The "Matte" is created by you. It could be from PrE's Titler, or perhaps from Photoshop/Photoshop Elements. It defines the areas that are "seen," and those "hidden," or Transparent, by the Matte.
Hope that helps,
So I don't actually have to create and store one? I could use, say, a Color Matte?
From what I have gleaned from the manual, this is essentially like a Gradient Layer in PhotoShop (which may be used in a non-gradient manner to allow selected portions of an image to show through another). Although it appears to be structured slightly differently.
The creation of the Matte, to be used with Track Matte Keying, will depend on exactly what one is doing.
Track Matte Keying is a very powerful tool, and can allow one to accomplish many things. This article points to but one potential use. The mechanics are the same, for other uses: http://forums.adobe.com/message/1765005#1765005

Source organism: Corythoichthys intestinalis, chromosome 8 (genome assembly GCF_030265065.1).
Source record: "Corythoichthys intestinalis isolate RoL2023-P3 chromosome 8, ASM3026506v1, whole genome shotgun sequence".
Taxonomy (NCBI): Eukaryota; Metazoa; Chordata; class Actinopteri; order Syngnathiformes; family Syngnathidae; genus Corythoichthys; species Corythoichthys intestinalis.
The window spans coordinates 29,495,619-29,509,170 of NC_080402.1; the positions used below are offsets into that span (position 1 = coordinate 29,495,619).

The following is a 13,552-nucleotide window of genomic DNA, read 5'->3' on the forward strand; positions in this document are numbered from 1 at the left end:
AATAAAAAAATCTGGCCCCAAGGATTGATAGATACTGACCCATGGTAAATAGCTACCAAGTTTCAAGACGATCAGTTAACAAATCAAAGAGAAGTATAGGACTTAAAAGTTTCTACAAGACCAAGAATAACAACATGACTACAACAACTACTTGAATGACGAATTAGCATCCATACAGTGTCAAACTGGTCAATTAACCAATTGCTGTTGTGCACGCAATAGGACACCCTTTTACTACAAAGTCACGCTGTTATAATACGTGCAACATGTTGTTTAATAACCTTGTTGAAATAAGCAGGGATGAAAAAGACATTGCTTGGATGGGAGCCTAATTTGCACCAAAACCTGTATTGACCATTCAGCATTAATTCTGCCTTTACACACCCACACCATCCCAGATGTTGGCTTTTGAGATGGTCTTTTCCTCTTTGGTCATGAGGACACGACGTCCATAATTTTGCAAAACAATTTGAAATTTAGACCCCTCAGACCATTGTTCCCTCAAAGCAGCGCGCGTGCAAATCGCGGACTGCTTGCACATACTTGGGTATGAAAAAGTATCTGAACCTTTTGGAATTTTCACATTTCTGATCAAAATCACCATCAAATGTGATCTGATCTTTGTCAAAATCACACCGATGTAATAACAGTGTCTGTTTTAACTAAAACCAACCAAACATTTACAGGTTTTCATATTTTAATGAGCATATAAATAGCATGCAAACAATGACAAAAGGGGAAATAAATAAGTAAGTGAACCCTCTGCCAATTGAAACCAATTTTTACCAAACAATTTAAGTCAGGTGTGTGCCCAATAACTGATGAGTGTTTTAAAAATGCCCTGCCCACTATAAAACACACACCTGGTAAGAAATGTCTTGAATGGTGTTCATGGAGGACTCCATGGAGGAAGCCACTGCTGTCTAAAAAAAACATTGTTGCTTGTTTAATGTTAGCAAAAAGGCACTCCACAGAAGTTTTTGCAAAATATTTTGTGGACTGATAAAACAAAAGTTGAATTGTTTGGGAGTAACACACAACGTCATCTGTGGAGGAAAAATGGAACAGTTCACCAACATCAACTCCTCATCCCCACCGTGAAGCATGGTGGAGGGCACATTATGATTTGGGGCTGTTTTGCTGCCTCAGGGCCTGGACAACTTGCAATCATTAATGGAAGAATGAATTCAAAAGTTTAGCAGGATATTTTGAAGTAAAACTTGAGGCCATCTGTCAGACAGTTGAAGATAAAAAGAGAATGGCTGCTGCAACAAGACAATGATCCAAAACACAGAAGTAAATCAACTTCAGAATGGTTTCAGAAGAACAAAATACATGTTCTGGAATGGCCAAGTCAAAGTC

I have used Track Matte Keying to "soften" the skin on a young lady speaking, basically a "talking head." In that case, I did a duplicate of the Clip with the lady, and added a bit of Blur to that. Then, the Matte was created to only show the skin areas, with the lips, eyes, hair and background sharp. The Matte was then Keyframed w/ Position, to follow her head movements. That Matte masked out the Blurred areas for the lips, eyes, hair and background. As such it was not really a Shape.
Another use for Track Matte Keying is to allow for the superimposition of the display on a TV monitor, where the Clip on Video 2 is a PiP (Picture in Picture), and the Matte is an irregular rectangle, masking out all of the PiP, except for the area of that TV.
Lots of uses, and each will dictate what the Matte should look like.
Good luck, and hope that helps,
You can also find lots of great uses for the Track Matte - along with step-by-step, illustrated directions -- in my special effects book for Premiere Elements 11 and 12.